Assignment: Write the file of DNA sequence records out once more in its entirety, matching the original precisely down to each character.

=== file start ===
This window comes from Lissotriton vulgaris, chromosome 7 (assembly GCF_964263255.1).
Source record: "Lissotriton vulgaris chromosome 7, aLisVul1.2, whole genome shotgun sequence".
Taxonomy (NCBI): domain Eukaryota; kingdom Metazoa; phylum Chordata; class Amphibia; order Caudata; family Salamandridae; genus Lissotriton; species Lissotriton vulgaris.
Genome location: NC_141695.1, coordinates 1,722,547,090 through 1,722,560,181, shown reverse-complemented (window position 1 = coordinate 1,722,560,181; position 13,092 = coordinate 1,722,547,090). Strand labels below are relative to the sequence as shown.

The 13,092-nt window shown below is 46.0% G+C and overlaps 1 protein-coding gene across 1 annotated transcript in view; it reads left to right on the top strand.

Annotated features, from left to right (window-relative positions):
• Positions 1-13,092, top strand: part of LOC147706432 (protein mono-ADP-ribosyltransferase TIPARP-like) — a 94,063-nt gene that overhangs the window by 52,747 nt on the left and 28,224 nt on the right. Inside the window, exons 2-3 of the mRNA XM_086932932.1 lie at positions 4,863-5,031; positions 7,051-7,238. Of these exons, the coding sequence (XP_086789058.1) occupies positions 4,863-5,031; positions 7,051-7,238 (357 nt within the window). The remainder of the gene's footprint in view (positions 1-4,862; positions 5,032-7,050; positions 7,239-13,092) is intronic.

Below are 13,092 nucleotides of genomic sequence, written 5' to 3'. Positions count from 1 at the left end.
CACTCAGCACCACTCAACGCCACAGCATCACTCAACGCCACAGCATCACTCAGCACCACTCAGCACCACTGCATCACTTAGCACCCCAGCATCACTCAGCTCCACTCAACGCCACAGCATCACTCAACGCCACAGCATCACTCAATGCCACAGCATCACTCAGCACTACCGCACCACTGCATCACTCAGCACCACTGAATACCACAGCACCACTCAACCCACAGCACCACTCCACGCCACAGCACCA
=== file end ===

This window comes from Lissotriton vulgaris, chromosome 7 (assembly GCF_964263255.1).
Source record: "Lissotriton vulgaris chromosome 7, aLisVul1.2, whole genome shotgun sequence".
Taxonomy (NCBI): domain Eukaryota; kingdom Metazoa; phylum Chordata; class Amphibia; order Caudata; family Salamandridae; genus Lissotriton; species Lissotriton vulgaris.
Genome location: NC_141695.1, coordinates 1,722,547,090 through 1,722,560,181, shown reverse-complemented (window position 1 = coordinate 1,722,560,181; position 13,092 = coordinate 1,722,547,090). Strand labels below are relative to the sequence as shown.

The 13,092-nt window shown below is 46.0% G+C and overlaps 1 protein-coding gene across 1 annotated transcript in view; it reads left to right on the top strand.

Annotated features, from left to right (window-relative positions):
• Positions 1-13,092, top strand: part of LOC147706432 (protein mono-ADP-ribosyltransferase TIPARP-like) — a 94,063-nt gene that overhangs the window by 52,747 nt on the left and 28,224 nt on the right. Inside the window, exons 2-3 of the mRNA XM_086932932.1 lie at positions 4,863-5,031; positions 7,051-7,238. Of these exons, the coding sequence (XP_086789058.1) occupies positions 4,863-5,031; positions 7,051-7,238 (357 nt within the window). The remainder of the gene's footprint in view (positions 1-4,862; positions 5,032-7,050; positions 7,239-13,092) is intronic.

Below are 13,092 nucleotides of genomic sequence, written 5' to 3'. Positions count from 1 at the left end.
CACTCAGCACCACTCAACGCCACAGCATCACTCAACGCCACAGCATCACTCAGCACCACTCAGCACCACTGCATCACTTAGCACCCCAGCATCACTCAGCTCCACTCAACGCCACAGCATCACTCAACGCCACAGCATCACTCAATGCCACAGCATCACTCAGCACTACCGCACCACTGCATCACTCAGCACCACTGAATACCACAGCACCACTCAACCCACAGCACCACTCCACGCCACAGCACCA